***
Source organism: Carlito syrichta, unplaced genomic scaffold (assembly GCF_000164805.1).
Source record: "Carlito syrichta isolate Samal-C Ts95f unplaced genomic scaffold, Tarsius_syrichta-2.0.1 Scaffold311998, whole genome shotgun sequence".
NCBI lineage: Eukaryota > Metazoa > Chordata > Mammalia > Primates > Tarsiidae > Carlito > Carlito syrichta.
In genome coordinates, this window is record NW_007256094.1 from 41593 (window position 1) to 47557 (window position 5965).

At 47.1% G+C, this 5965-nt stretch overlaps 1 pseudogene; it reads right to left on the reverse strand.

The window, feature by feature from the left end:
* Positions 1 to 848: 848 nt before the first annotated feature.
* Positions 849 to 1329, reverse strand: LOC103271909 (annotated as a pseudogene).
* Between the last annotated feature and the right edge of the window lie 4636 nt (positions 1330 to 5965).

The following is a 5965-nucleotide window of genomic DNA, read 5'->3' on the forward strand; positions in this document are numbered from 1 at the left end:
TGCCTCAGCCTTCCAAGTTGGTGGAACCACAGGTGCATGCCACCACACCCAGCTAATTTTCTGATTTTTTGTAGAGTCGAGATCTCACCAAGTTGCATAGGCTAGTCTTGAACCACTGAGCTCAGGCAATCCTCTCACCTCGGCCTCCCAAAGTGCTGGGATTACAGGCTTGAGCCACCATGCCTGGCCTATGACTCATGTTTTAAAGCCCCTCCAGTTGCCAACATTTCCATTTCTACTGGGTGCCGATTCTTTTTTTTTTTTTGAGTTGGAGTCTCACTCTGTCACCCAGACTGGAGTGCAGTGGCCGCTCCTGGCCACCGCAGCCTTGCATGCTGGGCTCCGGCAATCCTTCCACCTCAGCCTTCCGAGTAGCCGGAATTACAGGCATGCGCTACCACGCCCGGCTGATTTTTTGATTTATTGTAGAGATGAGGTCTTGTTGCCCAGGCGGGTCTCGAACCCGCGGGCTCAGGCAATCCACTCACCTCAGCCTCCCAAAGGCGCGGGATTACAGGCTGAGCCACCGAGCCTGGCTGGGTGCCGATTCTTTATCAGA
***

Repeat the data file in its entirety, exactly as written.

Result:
Source organism: Carlito syrichta, unplaced genomic scaffold (assembly GCF_000164805.1).
Source record: "Carlito syrichta isolate Samal-C Ts95f unplaced genomic scaffold, Tarsius_syrichta-2.0.1 Scaffold311998, whole genome shotgun sequence".
NCBI lineage: Eukaryota > Metazoa > Chordata > Mammalia > Primates > Tarsiidae > Carlito > Carlito syrichta.
In genome coordinates, this window is record NW_007256094.1 from 41593 (window position 1) to 47557 (window position 5965).

At 47.1% G+C, this 5965-nt stretch overlaps 1 pseudogene; it reads right to left on the reverse strand.

The window, feature by feature from the left end:
* Positions 1 to 848: 848 nt before the first annotated feature.
* Positions 849 to 1329, reverse strand: LOC103271909 (annotated as a pseudogene).
* Between the last annotated feature and the right edge of the window lie 4636 nt (positions 1330 to 5965).

The following is a 5965-nucleotide window of genomic DNA, read 5'->3' on the forward strand; positions in this document are numbered from 1 at the left end:
TGCCTCAGCCTTCCAAGTTGGTGGAACCACAGGTGCATGCCACCACACCCAGCTAATTTTCTGATTTTTTGTAGAGTCGAGATCTCACCAAGTTGCATAGGCTAGTCTTGAACCACTGAGCTCAGGCAATCCTCTCACCTCGGCCTCCCAAAGTGCTGGGATTACAGGCTTGAGCCACCATGCCTGGCCTATGACTCATGTTTTAAAGCCCCTCCAGTTGCCAACATTTCCATTTCTACTGGGTGCCGATTCTTTTTTTTTTTTTGAGTTGGAGTCTCACTCTGTCACCCAGACTGGAGTGCAGTGGCCGCTCCTGGCCACCGCAGCCTTGCATGCTGGGCTCCGGCAATCCTTCCACCTCAGCCTTCCGAGTAGCCGGAATTACAGGCATGCGCTACCACGCCCGGCTGATTTTTTGATTTATTGTAGAGATGAGGTCTTGTTGCCCAGGCGGGTCTCGAACCCGCGGGCTCAGGCAATCCACTCACCTCAGCCTCCCAAAGGCGCGGGATTACAGGCTGAGCCACCGAGCCTGGCTGGGTGCCGATTCTTTATCAGA